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What does devolution actually mean? We see the first draft of the details

Greg Clark, communities secretary

Greg Clark, communities secretary

Archant

Oyster card-style tickets and an over-arching Transport for the East responsible for funding our rail and roads are among plans being considered as part of the East Anglian devolution deal.

The details have emerged in a leaked draft for the so-called “Eastern Powerhouse”, which also demands new tax-raising and house building powers and calls for more property levies to be raised locally to be kept locally.

The small print emerged as leaders yesterday met Treasury minister Lord O’Neill in Westminster to discuss the three-county devolution deal.

The first draft – published on February 18 – comes after months of meetings and talks which has culminated in Suffolk, Cambridgshire and Norfolk councils and business leaders working together.

The eight-page dossier also raises the prospect of giving local authority leaders the powers to impose a new tourism or room levy – which is not currently legal in the UK – a demand to keep half of the stamp duty raised locally, as well as powers to fine developers with planning permission who do not start building.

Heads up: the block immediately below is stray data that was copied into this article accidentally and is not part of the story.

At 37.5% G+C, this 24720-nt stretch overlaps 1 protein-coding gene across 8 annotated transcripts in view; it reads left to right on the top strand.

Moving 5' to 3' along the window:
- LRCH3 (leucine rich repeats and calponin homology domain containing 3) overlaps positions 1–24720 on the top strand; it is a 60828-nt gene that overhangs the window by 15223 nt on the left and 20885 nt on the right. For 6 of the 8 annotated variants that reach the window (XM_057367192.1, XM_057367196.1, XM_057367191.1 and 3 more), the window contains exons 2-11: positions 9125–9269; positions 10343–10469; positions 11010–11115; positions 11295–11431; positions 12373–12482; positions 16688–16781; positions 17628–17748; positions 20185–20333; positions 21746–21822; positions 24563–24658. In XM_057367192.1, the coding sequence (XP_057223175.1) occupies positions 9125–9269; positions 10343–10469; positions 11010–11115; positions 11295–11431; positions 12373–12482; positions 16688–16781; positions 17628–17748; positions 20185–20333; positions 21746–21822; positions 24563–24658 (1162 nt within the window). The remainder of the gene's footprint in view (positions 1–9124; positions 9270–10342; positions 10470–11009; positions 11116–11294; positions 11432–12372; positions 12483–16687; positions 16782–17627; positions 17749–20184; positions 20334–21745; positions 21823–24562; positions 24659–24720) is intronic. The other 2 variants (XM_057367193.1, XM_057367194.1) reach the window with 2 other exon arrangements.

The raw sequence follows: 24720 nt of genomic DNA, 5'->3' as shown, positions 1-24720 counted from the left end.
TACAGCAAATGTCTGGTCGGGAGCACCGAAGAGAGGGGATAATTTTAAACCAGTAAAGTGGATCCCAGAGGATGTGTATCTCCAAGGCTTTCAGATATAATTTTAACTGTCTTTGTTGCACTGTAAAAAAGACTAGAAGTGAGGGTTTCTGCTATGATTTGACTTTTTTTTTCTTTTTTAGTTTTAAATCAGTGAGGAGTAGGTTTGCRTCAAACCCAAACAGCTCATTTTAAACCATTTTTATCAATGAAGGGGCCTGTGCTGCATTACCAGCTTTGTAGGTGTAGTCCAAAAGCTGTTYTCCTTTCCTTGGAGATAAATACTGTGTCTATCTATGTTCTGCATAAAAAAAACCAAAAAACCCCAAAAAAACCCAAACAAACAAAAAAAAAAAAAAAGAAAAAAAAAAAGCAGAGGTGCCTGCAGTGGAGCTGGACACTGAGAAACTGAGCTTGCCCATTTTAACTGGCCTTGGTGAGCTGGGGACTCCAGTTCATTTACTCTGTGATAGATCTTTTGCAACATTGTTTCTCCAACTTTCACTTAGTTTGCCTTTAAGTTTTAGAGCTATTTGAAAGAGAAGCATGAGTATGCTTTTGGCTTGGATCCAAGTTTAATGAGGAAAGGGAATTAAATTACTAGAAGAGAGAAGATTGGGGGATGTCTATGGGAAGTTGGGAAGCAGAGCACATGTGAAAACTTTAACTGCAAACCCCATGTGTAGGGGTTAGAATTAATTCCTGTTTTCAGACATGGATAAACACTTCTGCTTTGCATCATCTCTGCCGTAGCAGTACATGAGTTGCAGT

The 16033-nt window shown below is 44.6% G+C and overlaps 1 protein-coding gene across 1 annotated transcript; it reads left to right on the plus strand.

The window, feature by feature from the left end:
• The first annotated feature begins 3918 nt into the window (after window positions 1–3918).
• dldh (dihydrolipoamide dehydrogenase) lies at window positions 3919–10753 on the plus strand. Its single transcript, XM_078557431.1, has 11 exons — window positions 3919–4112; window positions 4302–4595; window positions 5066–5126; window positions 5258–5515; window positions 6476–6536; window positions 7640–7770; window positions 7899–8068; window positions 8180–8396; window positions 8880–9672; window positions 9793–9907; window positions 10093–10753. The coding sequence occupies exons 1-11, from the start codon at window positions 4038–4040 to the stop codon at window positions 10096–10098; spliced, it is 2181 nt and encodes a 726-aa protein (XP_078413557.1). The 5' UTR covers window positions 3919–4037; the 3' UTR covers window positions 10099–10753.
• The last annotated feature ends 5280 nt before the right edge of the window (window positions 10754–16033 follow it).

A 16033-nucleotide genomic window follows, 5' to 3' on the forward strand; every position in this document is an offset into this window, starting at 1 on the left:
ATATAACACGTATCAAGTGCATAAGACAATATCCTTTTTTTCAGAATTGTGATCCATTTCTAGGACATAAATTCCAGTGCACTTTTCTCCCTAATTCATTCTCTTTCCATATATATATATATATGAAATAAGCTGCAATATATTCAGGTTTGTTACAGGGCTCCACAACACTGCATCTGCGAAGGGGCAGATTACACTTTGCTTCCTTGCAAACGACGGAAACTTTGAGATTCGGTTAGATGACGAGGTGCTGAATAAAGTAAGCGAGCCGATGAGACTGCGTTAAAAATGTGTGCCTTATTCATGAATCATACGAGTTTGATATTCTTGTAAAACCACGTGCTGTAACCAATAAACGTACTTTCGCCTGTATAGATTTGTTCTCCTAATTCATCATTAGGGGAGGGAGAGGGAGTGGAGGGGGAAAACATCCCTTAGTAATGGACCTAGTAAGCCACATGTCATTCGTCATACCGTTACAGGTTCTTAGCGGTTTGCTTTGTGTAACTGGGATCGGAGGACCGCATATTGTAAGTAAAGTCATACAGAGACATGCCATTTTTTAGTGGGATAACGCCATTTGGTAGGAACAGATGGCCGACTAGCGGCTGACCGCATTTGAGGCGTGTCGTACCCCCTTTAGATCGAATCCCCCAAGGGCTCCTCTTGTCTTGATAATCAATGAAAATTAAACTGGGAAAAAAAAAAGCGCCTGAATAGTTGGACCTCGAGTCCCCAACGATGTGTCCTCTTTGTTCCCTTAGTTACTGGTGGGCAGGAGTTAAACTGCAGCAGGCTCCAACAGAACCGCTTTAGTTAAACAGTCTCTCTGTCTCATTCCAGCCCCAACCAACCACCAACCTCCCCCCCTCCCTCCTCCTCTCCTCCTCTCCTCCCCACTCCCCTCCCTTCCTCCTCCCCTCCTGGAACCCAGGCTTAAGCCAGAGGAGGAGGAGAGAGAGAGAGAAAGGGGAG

It comes with a demand for an extra £1billion for the region over the next two years to deliver what they claim would be the first deal which includes both county and unitary councils.

Leaders say they were told yesterday that the Treasury was “excited” by the proposals put together by the cohort of councils, which include the district and county councils of Norfolk, Suffolk and Cambridgeshire, along with the Peterborough unitary authority.

Suffolk County Council leader Colin Noble said he believed that an agreement to bring devolution to East Anglia could be signed by the end of next week following the Treasury talks.

He sad there would be intense discussions about the elements to be included during the early part of next week – and the result could be the establishment of a combined authority with responsibility for a number of functions including transport and health.

He said one of the main priorities would be working with Highways England to improve the A14 across Suffolk, but other roads like the A12 and A140 also needed attention.

There is already a route strategy being worked up for the A140 in Suffolk and there are improvements needed to the Norfolk end of the road as well, particularly a bypass for Long Stratton.

The county council has already committed resources to building a case for a four villages bypass on the A12 between Wickham Market and Saxmundham.

On health, Mr Noble said there was a need for a combined authority to take a role in co-ordinating healthcare, but he did not necessarily see it taking on responsibility for running hospitals or direct healthcare.

But if there is an agreement next week, Mr Noble said this would just be the start of the devolution process.

“Look at what has happened in Manchester. They signed their agreement months ago and they are still talking about how it will work and what services it will be responsible for.

“If we do get something signed over the next week, it will only be the start of a long journey.”